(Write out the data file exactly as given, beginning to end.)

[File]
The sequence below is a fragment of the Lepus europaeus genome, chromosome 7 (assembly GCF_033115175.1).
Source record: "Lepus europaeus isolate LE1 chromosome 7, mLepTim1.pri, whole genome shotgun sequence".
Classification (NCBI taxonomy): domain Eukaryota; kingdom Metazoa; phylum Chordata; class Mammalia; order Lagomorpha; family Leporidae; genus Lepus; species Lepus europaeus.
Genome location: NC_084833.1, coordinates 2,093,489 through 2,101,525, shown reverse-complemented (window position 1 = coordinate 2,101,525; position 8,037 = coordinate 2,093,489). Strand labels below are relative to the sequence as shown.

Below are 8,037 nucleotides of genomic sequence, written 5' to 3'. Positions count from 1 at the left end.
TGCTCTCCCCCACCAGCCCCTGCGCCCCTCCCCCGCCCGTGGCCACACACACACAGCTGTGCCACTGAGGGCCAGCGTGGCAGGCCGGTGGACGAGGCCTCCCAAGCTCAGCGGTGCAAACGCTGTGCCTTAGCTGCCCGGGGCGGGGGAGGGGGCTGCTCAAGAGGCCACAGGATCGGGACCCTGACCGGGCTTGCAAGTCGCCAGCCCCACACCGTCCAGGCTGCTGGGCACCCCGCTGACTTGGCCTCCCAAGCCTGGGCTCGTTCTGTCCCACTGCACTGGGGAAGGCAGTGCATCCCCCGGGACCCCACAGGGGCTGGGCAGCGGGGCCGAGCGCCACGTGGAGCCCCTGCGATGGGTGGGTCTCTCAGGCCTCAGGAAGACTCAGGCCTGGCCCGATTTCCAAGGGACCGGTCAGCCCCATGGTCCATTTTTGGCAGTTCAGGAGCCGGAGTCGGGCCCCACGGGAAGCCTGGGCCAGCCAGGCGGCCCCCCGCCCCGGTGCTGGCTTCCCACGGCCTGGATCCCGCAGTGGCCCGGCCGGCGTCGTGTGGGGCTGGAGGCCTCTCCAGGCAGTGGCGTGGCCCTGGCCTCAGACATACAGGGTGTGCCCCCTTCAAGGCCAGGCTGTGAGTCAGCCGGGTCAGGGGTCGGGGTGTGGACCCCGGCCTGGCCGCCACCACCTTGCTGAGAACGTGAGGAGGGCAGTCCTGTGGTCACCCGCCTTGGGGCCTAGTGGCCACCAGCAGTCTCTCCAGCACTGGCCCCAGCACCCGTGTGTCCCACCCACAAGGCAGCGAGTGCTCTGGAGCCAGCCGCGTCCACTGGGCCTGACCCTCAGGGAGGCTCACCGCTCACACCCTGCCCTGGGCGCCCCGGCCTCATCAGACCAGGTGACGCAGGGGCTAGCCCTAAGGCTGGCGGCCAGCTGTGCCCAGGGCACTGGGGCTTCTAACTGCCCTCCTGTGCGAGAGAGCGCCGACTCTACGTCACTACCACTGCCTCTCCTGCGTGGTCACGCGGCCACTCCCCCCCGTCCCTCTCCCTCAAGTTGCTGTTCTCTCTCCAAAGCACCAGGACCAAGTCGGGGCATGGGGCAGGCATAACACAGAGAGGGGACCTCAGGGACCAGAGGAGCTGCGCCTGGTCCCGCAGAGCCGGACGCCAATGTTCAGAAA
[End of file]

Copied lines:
The sequence below is a fragment of the Lepus europaeus genome, chromosome 7 (assembly GCF_033115175.1).
Source record: "Lepus europaeus isolate LE1 chromosome 7, mLepTim1.pri, whole genome shotgun sequence".
Classification (NCBI taxonomy): domain Eukaryota; kingdom Metazoa; phylum Chordata; class Mammalia; order Lagomorpha; family Leporidae; genus Lepus; species Lepus europaeus.
Genome location: NC_084833.1, coordinates 2,093,489 through 2,101,525, shown reverse-complemented (window position 1 = coordinate 2,101,525; position 8,037 = coordinate 2,093,489). Strand labels below are relative to the sequence as shown.

Below are 8,037 nucleotides of genomic sequence, written 5' to 3'. Positions count from 1 at the left end.
TGCTCTCCCCCACCAGCCCCTGCGCCCCTCCCCCGCCCGTGGCCACACACACACAGCTGTGCCACTGAGGGCCAGCGTGGCAGGCCGGTGGACGAGGCCTCCCAAGCTCAGCGGTGCAAACGCTGTGCCTTAGCTGCCCGGGGCGGGGGAGGGGGCTGCTCAAGAGGCCACAGGATCGGGACCCTGACCGGGCTTGCAAGTCGCCAGCCCCACACCGTCCAGGCTGCTGGGCACCCCGCTGACTTGGCCTCCCAAGCCTGGGCTCGTTCTGTCCCACTGCACTGGGGAAGGCAGTGCATCCCCCGGGACCCCACAGGGGCTGGGCAGCGGGGCCGAGCGCCACGTGGAGCCCCTGCGATGGGTGGGTCTCTCAGGCCTCAGGAAGACTCAGGCCTGGCCCGATTTCCAAGGGACCGGTCAGCCCCATGGTCCATTTTTGGCAGTTCAGGAGCCGGAGTCGGGCCCCACGGGAAGCCTGGGCCAGCCAGGCGGCCCCCCGCCCCGGTGCTGGCTTCCCACGGCCTGGATCCCGCAGTGGCCCGGCCGGCGTCGTGTGGGGCTGGAGGCCTCTCCAGGCAGTGGCGTGGCCCTGGCCTCAGACATACAGGGTGTGCCCCCTTCAAGGCCAGGCTGTGAGTCAGCCGGGTCAGGGGTCGGGGTGTGGACCCCGGCCTGGCCGCCACCACCTTGCTGAGAACGTGAGGAGGGCAGTCCTGTGGTCACCCGCCTTGGGGCCTAGTGGCCACCAGCAGTCTCTCCAGCACTGGCCCCAGCACCCGTGTGTCCCACCCACAAGGCAGCGAGTGCTCTGGAGCCAGCCGCGTCCACTGGGCCTGACCCTCAGGGAGGCTCACCGCTCACACCCTGCCCTGGGCGCCCCGGCCTCATCAGACCAGGTGACGCAGGGGCTAGCCCTAAGGCTGGCGGCCAGCTGTGCCCAGGGCACTGGGGCTTCTAACTGCCCTCCTGTGCGAGAGAGCGCCGACTCTACGTCACTACCACTGCCTCTCCTGCGTGGTCACGCGGCCACTCCCCCCCGTCCCTCTCCCTCAAGTTGCTGTTCTCTCTCCAAAGCACCAGGACCAAGTCGGGGCATGGGGCAGGCATAACACAGAGAGGGGACCTCAGGGACCAGAGGAGCTGCGCCTGGTCCCGCAGAGCCGGACGCCAATGTTCAGAAA